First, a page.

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One thing that’s important to remember about Alzheimer’s disease and other forms of dementia is that they don’t develop overnight. By the time you start to notice the first signs of serious cognitive decline, your brain has already been on a downward spiral for years.
In fact, researchers have found that people with a genetic predisposition toward early-onset Alzheimer’s can begin showing Alzheimer’s predictive brain changes as young as 18 years old.
But even if you don’t have a genetic tendency toward developing Alzheimer’s, every brain shrinks with age — and that’s considered part of the “natural” aging process. Research shows that this “natural” shrinking process can also start pretty darn early — like in your mid to late 20s.
But if you are doing the things you should to take care of yourself, then natural aging doesn’t seem so natural, does it?
Not at all. But the medical establishment would like you to think it is. That way they can offer you a new pharmaceutical or costly treatment instead of the obvious…
There are a lot of ways to slow the brain’s aging and shrinking process, like eating well, exercising and taking brain-boosting supplements. But what if there was one specific practice that could stave off cognitive decline in a major way, while improving your physical and mental health in a bunch of other ways too?
Recent research suggests there is… and it’s called yoga.
To test the benefits of yoga on brain health, researchers from the University of California-Los Angeles studied people with mild cognitive impairment — which is basically the mental middle ground between normal aging and diagnosable dementia. People with mild cognitive impairment (MCI) are two and a half times more likely to develop dementia than those without it and experience symptoms like forgetting appointments or conversations and having a harder time making decisions and completing tasks.
Researchers split the group of MCI sufferers into two smaller groups. One group performed memory enhancement training for one hour per week and spent 20 minutes per day performing memory exercises. The second group participated in a one-hour kundalini yoga class each week and performed 20 minutes of Kirtan Kriya meditation each day.
After three months, participants in both groups showed improvement in verbal memory skills (like remembering lists of words and names), but only the yoga group showed improvement in visual-spatial memory skills (like recalling locations and navigating while you’re walking or driving). People in the yoga group also had lower levels of depression and anxiety, had better coping skills and were more resilient to stress.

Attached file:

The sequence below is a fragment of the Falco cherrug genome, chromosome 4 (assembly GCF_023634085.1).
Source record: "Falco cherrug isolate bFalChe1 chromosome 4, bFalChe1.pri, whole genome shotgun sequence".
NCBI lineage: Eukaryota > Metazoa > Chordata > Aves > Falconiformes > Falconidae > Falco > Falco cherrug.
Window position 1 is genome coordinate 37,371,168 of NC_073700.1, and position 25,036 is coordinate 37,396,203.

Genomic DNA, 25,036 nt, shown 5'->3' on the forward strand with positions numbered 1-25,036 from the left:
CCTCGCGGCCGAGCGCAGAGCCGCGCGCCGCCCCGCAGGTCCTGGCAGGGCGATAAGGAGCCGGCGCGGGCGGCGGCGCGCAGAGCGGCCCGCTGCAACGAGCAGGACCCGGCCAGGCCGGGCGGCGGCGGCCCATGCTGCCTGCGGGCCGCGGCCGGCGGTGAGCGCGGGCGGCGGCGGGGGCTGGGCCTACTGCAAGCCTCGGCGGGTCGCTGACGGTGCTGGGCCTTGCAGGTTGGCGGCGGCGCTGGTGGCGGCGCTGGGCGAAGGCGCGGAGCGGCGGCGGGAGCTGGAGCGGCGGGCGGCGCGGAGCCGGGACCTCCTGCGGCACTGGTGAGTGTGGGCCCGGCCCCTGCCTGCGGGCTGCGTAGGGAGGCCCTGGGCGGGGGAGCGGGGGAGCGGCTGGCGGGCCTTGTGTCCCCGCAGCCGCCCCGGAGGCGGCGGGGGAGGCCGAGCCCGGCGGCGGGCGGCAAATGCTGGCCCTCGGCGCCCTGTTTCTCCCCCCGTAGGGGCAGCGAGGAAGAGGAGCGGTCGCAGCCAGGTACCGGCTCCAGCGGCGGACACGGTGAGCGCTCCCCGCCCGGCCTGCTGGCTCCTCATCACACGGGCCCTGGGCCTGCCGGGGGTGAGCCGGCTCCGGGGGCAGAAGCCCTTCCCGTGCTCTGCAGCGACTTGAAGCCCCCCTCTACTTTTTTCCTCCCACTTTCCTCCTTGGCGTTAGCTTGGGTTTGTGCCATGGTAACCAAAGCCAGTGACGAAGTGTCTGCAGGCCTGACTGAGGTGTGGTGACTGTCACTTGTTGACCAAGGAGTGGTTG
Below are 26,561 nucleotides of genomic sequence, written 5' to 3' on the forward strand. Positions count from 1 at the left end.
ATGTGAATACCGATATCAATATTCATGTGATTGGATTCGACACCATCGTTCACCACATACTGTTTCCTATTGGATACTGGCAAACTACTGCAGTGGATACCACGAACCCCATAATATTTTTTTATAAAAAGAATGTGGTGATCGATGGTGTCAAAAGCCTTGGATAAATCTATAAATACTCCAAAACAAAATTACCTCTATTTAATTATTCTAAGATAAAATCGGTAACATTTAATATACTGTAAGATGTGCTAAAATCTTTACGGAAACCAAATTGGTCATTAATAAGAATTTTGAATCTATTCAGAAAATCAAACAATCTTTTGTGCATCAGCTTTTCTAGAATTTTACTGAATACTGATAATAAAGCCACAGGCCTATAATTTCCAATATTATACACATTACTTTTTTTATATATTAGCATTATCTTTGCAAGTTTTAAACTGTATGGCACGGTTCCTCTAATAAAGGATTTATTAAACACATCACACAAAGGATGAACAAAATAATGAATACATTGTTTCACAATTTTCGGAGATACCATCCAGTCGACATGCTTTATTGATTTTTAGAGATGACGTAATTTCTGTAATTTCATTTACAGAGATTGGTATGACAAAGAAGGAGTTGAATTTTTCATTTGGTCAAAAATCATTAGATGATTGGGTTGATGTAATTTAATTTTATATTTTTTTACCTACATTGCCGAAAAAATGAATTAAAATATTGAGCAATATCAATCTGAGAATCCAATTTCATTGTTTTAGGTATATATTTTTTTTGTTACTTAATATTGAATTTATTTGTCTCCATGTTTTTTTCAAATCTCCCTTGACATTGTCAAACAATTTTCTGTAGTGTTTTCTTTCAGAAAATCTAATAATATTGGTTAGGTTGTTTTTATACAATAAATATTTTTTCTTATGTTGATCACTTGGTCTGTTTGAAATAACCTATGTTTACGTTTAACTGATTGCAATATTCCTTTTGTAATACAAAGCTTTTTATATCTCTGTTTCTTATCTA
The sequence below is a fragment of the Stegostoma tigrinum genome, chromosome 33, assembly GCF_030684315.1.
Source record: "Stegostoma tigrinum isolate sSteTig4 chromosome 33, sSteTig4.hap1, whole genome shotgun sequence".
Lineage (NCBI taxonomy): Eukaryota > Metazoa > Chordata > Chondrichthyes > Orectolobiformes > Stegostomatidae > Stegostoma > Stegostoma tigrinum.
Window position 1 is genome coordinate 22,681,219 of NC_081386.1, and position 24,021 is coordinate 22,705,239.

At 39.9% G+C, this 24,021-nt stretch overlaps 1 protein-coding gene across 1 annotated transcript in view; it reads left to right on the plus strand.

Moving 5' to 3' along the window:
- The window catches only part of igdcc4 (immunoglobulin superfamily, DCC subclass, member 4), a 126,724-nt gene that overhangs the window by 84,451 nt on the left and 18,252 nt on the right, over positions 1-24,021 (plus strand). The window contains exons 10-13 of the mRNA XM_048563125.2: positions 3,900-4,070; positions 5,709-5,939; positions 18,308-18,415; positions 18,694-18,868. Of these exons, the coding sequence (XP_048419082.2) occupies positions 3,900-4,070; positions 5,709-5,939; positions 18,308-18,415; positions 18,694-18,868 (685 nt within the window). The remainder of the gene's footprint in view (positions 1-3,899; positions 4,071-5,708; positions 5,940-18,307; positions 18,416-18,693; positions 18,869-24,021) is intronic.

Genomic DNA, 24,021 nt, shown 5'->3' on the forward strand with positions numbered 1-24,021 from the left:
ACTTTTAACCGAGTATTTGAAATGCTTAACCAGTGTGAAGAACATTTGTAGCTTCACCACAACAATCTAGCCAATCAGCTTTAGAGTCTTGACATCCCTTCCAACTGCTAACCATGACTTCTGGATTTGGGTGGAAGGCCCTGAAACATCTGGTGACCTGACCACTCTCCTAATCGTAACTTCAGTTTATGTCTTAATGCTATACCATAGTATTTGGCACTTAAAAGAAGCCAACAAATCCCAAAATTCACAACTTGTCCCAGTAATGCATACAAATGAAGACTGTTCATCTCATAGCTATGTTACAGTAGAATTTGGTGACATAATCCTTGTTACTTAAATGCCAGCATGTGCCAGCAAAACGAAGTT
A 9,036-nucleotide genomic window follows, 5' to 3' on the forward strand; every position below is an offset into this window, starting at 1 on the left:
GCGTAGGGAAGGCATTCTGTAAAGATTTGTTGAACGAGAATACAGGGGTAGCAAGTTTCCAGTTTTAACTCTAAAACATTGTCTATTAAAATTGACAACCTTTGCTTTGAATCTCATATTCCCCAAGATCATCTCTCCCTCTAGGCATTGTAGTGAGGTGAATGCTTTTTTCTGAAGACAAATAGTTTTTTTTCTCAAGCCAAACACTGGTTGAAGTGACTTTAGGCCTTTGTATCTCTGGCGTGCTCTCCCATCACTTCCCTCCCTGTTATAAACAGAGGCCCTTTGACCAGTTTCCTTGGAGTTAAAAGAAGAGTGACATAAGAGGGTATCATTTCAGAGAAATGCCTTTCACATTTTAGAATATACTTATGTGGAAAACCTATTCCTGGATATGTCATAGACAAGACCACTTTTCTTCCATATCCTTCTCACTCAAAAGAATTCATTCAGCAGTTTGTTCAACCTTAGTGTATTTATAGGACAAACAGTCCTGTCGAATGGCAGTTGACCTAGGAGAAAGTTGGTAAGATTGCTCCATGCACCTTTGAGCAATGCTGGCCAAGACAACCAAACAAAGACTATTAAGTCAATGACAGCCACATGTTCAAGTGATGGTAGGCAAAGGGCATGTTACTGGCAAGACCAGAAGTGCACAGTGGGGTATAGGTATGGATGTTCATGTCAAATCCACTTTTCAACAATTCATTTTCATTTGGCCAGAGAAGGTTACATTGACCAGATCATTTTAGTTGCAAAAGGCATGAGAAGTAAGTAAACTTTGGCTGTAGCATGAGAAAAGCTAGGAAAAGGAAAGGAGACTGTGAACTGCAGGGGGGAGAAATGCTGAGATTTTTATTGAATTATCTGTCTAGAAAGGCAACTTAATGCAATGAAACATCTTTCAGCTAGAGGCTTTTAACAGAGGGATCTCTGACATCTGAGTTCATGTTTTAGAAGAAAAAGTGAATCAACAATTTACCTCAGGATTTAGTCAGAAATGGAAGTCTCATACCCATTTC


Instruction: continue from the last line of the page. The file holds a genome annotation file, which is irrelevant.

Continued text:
These results are pretty impressive considering that memory enhancement training (which is really just a fancy name for brain stimulating activities such as crossword puzzles and Sudoku) is currently viewed as the “gold standard” for coping with mild cognitive impairment.
Of course, anecdotal evidence has always suggested that yoga keeps your body and brain lithe and young. I mean, just look at some of the yogis from India who are in their 80s, 90s or beyond and still look and act like they’ve barely hit middle age.
Clearly, amazing things are possible through yoga… and science is finally catching on. If you’d like to give yoga a try, check out Dr. Wiley’s article and video “7 super poses for a supple body.”
“Brain Changes Detected 20 Years before Alzheimer’s Symptoms.” The Fisher Center for Alzheimer’s Research Foundation. https://www.alzinfo.org. Retrieved May 11, 2016.
Peters. “Aging and the brain.” Postgraduate Medical Journal. 2006 Feb; 82(964): 84–88.
“Our Brains Begin to Slow Down at Age 24.” Time. http://time.com. Retrieved May 11, 2016.
Eric Rieman, et al: “Brain imaging and fluid biomarker analysis in young adults at genetic risk for autosomal dominant Alzheimer’s disease in the presenilin 1 E280A kindred: a case-control study.” Lancet Neurology, Dec. 1, 2012.
“To reduce pre-Alzheimer’s cognitive impairment, get to the yoga mat.” University of California-Los Angeles. http://newsroom.ucla.edu. Retrieved May 11, 2016.
“Mild Cognitive Impairment.” Alzheimer’s Association. http://www.alz.org. Retrieved May 11, 2016.